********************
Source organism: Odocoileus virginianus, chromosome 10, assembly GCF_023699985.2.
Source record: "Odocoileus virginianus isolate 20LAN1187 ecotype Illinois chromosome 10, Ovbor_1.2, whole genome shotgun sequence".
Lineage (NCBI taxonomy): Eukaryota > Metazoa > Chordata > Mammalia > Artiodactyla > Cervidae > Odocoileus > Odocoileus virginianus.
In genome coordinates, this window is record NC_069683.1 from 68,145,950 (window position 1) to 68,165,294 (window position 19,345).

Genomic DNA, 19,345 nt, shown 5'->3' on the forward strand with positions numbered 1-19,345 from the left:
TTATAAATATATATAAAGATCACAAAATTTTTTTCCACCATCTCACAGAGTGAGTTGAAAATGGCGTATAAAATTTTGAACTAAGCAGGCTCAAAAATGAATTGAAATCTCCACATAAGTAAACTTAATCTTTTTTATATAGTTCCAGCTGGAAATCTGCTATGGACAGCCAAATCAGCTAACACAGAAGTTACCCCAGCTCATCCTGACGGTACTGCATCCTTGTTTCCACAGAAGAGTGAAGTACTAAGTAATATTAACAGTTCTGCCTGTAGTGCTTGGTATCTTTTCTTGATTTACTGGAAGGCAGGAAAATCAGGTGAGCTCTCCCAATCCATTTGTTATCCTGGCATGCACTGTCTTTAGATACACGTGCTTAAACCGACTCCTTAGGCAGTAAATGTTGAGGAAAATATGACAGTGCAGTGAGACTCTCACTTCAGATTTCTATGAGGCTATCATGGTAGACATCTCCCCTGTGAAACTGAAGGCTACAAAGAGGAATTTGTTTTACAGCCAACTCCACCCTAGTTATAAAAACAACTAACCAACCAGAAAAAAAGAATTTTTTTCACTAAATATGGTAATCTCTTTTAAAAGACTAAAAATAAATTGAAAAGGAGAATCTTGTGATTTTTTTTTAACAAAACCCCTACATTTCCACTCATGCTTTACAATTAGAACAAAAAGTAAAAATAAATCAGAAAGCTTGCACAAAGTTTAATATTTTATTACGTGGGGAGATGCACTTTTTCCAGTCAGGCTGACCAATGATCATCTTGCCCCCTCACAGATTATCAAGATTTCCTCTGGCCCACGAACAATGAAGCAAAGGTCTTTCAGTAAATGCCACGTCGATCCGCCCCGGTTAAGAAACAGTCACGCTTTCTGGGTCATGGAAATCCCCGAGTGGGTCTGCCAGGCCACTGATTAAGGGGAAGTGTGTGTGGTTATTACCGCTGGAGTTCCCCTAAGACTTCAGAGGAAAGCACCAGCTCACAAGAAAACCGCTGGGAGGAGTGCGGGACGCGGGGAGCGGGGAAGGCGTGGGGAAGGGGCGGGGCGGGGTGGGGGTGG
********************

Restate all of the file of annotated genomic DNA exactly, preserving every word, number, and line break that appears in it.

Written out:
Source organism: Odocoileus virginianus, chromosome 10, assembly GCF_023699985.2.
Source record: "Odocoileus virginianus isolate 20LAN1187 ecotype Illinois chromosome 10, Ovbor_1.2, whole genome shotgun sequence".
Lineage (NCBI taxonomy): Eukaryota > Metazoa > Chordata > Mammalia > Artiodactyla > Cervidae > Odocoileus > Odocoileus virginianus.
In genome coordinates, this window is record NC_069683.1 from 68,145,950 (window position 1) to 68,165,294 (window position 19,345).

Genomic DNA, 19,345 nt, shown 5'->3' on the forward strand with positions numbered 1-19,345 from the left:
TTATAAATATATATAAAGATCACAAAATTTTTTTCCACCATCTCACAGAGTGAGTTGAAAATGGCGTATAAAATTTTGAACTAAGCAGGCTCAAAAATGAATTGAAATCTCCACATAAGTAAACTTAATCTTTTTTATATAGTTCCAGCTGGAAATCTGCTATGGACAGCCAAATCAGCTAACACAGAAGTTACCCCAGCTCATCCTGACGGTACTGCATCCTTGTTTCCACAGAAGAGTGAAGTACTAAGTAATATTAACAGTTCTGCCTGTAGTGCTTGGTATCTTTTCTTGATTTACTGGAAGGCAGGAAAATCAGGTGAGCTCTCCCAATCCATTTGTTATCCTGGCATGCACTGTCTTTAGATACACGTGCTTAAACCGACTCCTTAGGCAGTAAATGTTGAGGAAAATATGACAGTGCAGTGAGACTCTCACTTCAGATTTCTATGAGGCTATCATGGTAGACATCTCCCCTGTGAAACTGAAGGCTACAAAGAGGAATTTGTTTTACAGCCAACTCCACCCTAGTTATAAAAACAACTAACCAACCAGAAAAAAAGAATTTTTTTCACTAAATATGGTAATCTCTTTTAAAAGACTAAAAATAAATTGAAAAGGAGAATCTTGTGATTTTTTTTTAACAAAACCCCTACATTTCCACTCATGCTTTACAATTAGAACAAAAAGTAAAAATAAATCAGAAAGCTTGCACAAAGTTTAATATTTTATTACGTGGGGAGATGCACTTTTTCCAGTCAGGCTGACCAATGATCATCTTGCCCCCTCACAGATTATCAAGATTTCCTCTGGCCCACGAACAATGAAGCAAAGGTCTTTCAGTAAATGCCACGTCGATCCGCCCCGGTTAAGAAACAGTCACGCTTTCTGGGTCATGGAAATCCCCGAGTGGGTCTGCCAGGCCACTGATTAAGGGGAAGTGTGTGTGGTTATTACCGCTGGAGTTCCCCTAAGACTTCAGAGGAAAGCACCAGCTCACAAGAAAACCGCTGGGAGGAGTGCGGGACGCGGGGAGCGGGGAAGGCGTGGGGAAGGGGCGGGGCGGGGTGGGGGTGG